And I promise that their gift will be prized. That they won’t just be another sales number. That their messages of kindness will be heard, their memories treasured.

A call-centre that treasures its staff and its donors.
A workplace built on honesty through and through – that’s what I’m proud to run.

Sorry, Nev, you’ve lost me.

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Star Trek: Into Darkness, or The Wrath of Spock

So, I saw Star Trek: Into Darkness on Saturday (yes I am restoring the colon to its rightful place) and it is starting to dawn on me just how clever JJ Abrams’ reboot of the series is.

Spoilers from now on people, beware!

Yes, really, don’t read on unless you’re sure you want to…

Into Darkness is a genius reboot of Star Trek II: The Wrath of Khan, with the emotional focus of the earlier movie shifted entirely from Kirk to Spock. But, to begin with, it’s not obvious what Abrams is doing.

There’s a red planet, Spock’s trapped in a volcano trying to extinguish it before it wipes out the populace, and the Enterprise crew is hiding in the starship on the sea bed, and trying to save Spock against his will.

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It’s a nifty copper-coloured heat suit Spock’s wearing, and the symbolic significance of it will become clear later on.

Kirk’s decision to save Spock (who, McCoy tells him, would have left him to die were the roles reversed) leads him to violate the Prime Directive – bringing the Enterprise up out of the sea in a dramatic rescue attempt in full view of the far less technologically advanced inhabitants.

For this, Kirk is stripped of his command back at Starfleet HQ, thanks to Spock spilling the beans.

But it doesn’t last for long, as rogue Starfleet operative John Harrison (Benedict Cumberbatch) wipes out most of the High Command, including Kirk’s erstwhile captain and mentor Admiral Pike, in a terrorist attack.
But this emotional moment isn’t Kirk’s, although we don’t know it at the time.

Kirk and crew pursue Harrison to Kronos, the Klingon homeworld, and Kirk is persuaded by Spock to attempt a capture of Harrison, rather than the assassination he has been ordered to carry out.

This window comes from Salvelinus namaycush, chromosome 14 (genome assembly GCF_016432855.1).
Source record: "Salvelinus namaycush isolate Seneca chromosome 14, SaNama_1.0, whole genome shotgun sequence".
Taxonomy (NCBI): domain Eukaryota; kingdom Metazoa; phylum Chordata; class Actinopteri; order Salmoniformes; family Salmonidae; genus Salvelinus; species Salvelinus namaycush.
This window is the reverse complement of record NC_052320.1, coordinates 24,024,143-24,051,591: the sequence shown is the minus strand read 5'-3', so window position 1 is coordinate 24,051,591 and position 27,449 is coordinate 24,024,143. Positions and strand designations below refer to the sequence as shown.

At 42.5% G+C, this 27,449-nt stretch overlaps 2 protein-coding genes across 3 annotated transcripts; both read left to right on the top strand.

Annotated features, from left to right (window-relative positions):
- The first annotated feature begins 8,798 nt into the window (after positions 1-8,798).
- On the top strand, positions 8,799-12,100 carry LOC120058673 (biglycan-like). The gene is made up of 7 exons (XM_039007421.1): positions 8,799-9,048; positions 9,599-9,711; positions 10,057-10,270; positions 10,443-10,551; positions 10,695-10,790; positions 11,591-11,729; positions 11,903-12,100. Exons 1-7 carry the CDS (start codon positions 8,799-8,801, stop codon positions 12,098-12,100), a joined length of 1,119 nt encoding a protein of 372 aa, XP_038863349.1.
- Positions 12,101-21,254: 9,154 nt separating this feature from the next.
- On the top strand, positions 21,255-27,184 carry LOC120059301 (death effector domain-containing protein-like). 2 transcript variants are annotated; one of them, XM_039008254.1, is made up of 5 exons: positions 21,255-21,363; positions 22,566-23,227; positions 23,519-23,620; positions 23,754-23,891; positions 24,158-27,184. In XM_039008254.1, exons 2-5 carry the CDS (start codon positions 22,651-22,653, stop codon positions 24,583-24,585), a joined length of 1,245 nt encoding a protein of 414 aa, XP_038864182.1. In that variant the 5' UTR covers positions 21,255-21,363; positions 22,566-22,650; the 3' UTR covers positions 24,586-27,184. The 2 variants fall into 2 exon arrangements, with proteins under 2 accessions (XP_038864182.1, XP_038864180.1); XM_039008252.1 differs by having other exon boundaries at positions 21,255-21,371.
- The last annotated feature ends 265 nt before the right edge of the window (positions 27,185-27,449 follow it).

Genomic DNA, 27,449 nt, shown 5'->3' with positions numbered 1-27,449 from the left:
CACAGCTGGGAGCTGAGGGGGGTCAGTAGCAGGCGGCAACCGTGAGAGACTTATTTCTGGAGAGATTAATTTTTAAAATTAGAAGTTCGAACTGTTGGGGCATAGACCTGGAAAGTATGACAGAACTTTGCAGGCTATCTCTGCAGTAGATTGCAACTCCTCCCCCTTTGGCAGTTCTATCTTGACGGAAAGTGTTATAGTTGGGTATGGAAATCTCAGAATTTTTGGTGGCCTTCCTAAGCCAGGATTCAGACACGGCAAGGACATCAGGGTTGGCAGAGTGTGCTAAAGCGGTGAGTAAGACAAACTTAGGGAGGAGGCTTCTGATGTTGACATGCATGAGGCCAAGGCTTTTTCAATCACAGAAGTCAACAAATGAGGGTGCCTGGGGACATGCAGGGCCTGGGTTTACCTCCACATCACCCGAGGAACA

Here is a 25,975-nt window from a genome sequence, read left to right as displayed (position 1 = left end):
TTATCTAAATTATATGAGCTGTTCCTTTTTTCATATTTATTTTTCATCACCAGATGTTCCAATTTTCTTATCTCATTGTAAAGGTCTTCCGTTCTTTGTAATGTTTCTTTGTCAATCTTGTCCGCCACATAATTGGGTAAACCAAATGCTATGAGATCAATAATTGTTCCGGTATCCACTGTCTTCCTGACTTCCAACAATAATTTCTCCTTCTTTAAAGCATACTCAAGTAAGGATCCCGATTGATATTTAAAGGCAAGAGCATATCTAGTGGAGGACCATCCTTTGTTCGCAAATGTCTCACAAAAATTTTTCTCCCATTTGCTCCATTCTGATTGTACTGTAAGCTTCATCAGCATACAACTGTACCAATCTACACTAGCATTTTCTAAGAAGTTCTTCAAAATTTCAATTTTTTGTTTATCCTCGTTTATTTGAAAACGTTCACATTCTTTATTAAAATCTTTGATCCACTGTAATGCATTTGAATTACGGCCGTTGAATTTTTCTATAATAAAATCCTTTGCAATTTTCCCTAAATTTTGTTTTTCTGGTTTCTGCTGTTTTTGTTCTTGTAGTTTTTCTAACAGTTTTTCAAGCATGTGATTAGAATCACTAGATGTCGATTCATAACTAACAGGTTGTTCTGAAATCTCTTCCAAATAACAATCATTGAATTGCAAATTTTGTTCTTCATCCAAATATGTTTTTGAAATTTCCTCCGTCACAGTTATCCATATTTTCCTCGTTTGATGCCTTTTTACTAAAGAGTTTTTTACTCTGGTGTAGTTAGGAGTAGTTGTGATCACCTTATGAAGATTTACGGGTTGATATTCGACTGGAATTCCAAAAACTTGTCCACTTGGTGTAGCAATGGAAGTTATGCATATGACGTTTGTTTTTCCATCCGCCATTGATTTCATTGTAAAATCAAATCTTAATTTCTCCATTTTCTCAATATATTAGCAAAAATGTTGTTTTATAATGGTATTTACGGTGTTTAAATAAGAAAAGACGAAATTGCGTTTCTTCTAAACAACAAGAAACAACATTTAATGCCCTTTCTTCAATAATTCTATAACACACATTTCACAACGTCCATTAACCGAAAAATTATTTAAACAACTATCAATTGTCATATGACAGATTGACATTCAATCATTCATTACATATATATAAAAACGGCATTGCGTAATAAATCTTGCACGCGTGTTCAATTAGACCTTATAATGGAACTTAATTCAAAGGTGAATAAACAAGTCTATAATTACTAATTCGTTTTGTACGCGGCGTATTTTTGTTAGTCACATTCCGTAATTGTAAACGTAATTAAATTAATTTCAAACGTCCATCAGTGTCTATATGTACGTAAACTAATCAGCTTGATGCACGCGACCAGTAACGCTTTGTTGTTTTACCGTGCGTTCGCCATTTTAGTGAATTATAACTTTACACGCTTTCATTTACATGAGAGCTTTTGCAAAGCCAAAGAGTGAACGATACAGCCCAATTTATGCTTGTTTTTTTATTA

On the voyage down to the planet’s surface, Spock is berated by Uhura, his girlfriend, for the coldness he showed towards his impending death in the volcano and his lack of sensitivity to the feelings of others.

Spock’s reply is startling. He reveals that at the moment of Admiral Pike’s death he mind-melded with him and experienced the emotions he felt as he died – hopelessness, sadness, aloneness and anger – and realised that these were all familiar to him, as he had felt them all on the day his planet was destroyed. He has no desire ever to be in thrall to them again, he tells Uhura and Kirk.

So the symbolism of Spock’s heat suit in the volcano becomes clear. Spock’s about to take his mental suit off and start to experience his own volcano of emotions, but not quite yet.

Harrison puts up a fight on Kronos, but then suddenly and inexplicably surrenders.

It’s now that we are let into the secret of the film – Harrison is really Khan Noonien Singh, a genetically engineered super-villain from 300 years in the past, discovered floating in hibernation by a Star Fleet admiral.

Oh, we know where we are now, don’t we?? There’s going to be an epic duel between Khan and Kirk, Kirk will yell “Khaaaaan!!!” as he’s marooned by Khan somewhere unpleasant, and Spock will sacrifice himself nobly to save the day, because, as he says in the volcano at the beginning, “The needs of the many outweigh the needs of the few.”

Er, no! We have been gloriously wrong-footed.

Khan sends the Enterprise spinning to its doom in Earth’s atmosphere, and it’s Kirk who sacrifices his life rebooting the warp drive to save the ship.

And it’s Spock who now has to make the famous run on hearing the words “Spock, you’d better get down here. Right away.” from Scotty.

And it’s only now, after seeing the death of another human, one he still doesn’t quite understand, that Spock yells, “Khaaaaan!”

The climactic show-down – between Khan and Spock – has Spock in one of those good old-fashioned fist fights for which Shatner’s Kirk was so famous, and really wanting to kill Khan stone dead – only held back by Uhura pointing out that they need Khan’s genetically engineered blood to save Kirk.

So the earlier film – which emotionally was all about Kirk’s coming to terms with middle age, fatherhood and loss of a friend – becomes in Abrams’ hands a film about Spock coming to terms with death and his half-human heritage of emotion. Brilliantly done, and I hope you liked it too.